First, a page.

The cult of critical anonymity worships principally in the restaurant world, but because wine is so often associated with food, some adherents to the cult have turned their attention to wine criticism and demanded similar practices. This is a mistake.

Wine is not like a restaurant meal, where the key factors that shape it can be modified at will and in the moment. Wine – with one exception, which will be covered in a moment – is a fixed product…bottled, sealed, and inalterable by any monetarily-involved entity thereafter (except negatively, as with a distributor who doesn’t protect their wines from the damaging effects of heat). In this, it is like a CD or a toaster oven, the criticism of which requires no anonymity on the part of the critic, and the criticism of which carries no expectation of anonymity from the consumer. That is the methodology that should apply to wine criticism.

The one exception is, of course, before a wine is contained within a sealed container. A barrel sample – thieved straight from the barrel or contained within a temporary receptacle – can indeed be altered by an entity sufficiently inclined to do so. (To be completist on this point, this exception could also apply to bottled wine especially produced for critical review; that is, not part of the regular for-sale production line.) The potential abuse is in the power of the entity providing such a sample to misrepresent the product under consideration. A winemaker can pour the best among multiple potential samples, or pour an entirely different wine, for example. More nefariously, they could provide a specially-concocted sample tailored to a critic’s known biases. (A few – very few – critics angrily insist that such “critics’ cuvées” don’t exist. Usually, those critics are those with the most to lose if their judgments are called into question, or perhaps they are merely willfully naïve. In any case, the key point as it relates to a discussion of ethics is not whether or not these doctored samples exist, but that they can exist, and their potential existence applies to the only instance where critical anonymity may in fact be preferable.) There’s really no defense against this tactic except vigilance, and the annoyances of anonymity are well beyond the slight protection it would provide for all but a tiny minority of very famous writers, for whom it is almost certainly too late.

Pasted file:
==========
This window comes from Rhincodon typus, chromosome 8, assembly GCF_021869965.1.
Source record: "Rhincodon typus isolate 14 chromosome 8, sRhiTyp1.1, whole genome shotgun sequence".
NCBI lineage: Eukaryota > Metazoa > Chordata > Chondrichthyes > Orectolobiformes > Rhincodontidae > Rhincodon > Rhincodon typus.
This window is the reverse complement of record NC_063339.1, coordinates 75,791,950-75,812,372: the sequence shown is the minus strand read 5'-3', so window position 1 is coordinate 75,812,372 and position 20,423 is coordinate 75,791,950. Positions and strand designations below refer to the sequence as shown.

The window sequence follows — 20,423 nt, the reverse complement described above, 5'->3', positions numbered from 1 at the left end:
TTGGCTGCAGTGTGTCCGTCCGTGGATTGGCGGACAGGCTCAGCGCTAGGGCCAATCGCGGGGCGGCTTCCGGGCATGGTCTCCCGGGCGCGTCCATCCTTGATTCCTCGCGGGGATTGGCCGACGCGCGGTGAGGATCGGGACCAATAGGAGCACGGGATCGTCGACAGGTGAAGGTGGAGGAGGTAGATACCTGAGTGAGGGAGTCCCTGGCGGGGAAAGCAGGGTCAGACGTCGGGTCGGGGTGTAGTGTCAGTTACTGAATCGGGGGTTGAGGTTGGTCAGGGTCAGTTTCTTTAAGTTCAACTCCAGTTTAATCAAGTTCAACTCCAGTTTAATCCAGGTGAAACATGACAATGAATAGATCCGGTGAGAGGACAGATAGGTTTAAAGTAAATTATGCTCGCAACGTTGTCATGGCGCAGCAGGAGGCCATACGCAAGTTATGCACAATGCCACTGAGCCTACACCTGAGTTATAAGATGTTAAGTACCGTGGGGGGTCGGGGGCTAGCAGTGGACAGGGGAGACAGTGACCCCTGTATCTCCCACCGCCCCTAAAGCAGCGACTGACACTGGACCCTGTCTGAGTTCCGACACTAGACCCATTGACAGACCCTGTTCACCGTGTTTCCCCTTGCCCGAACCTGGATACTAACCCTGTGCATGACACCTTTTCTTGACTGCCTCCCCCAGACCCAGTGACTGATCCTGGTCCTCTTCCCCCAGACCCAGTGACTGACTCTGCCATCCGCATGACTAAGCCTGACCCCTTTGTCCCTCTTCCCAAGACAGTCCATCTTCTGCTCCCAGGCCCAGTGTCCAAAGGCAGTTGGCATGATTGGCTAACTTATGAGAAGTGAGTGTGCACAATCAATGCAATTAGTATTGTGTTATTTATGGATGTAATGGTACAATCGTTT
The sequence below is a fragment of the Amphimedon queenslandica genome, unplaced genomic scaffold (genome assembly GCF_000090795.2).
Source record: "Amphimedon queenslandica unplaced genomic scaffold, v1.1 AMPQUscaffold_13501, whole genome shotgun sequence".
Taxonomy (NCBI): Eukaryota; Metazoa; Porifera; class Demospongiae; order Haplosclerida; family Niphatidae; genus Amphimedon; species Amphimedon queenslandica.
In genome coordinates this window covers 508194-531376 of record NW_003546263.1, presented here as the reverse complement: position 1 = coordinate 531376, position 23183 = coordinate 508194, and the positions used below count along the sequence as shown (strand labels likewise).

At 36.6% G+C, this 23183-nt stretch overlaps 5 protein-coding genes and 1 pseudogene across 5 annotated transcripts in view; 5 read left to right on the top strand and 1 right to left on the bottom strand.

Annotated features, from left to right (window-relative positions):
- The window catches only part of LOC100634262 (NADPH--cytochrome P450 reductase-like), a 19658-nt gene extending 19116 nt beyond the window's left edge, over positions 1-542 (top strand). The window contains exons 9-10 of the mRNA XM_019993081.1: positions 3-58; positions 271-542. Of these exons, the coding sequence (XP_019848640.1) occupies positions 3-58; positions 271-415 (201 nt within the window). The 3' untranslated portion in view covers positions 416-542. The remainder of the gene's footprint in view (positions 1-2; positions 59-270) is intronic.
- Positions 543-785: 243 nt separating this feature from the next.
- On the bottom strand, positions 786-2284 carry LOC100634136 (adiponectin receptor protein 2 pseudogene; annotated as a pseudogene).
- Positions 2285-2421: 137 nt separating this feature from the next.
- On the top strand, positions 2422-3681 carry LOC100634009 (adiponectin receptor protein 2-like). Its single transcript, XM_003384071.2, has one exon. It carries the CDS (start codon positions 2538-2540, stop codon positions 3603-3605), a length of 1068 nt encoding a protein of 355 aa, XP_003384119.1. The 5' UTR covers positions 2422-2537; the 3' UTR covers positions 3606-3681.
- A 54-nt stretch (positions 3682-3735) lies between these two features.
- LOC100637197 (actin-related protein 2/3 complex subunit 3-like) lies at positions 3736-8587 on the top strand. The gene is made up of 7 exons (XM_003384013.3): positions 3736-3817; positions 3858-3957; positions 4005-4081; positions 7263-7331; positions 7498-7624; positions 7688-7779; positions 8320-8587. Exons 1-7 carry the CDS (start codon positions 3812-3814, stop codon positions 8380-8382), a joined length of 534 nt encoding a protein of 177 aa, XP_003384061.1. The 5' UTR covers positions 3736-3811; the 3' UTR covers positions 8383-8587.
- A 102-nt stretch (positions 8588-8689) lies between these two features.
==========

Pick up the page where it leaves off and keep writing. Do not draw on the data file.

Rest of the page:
independence

It may be seen that all of these potential ethical dilemmas hinge solely on the ability of the writer to assess and manage potential corrupting influences. The goal of formal codes of ethics is to enforce independence – to forcefully separate the writer from their subject – in order to maintain the aforementioned appearance of impropriety. But, as I hope I’ve demonstrated, the important word in that phrase is not “appearance,” but “impropriety.” And while it is not enough to simply declare one’s independence (all too often, this is presented as a misguided synonym for objectivity), the path of trust between writer and consumer can only be walked by the writer who puts into actual practice a code of ethics that create a recognizable shield of independence. And on that subject, we leave the realm of ethics and enter the difficult, but real, world of methodology.

[please don't feed the hippies]

Butcher, writer, winemaker

Never watch sausage being made.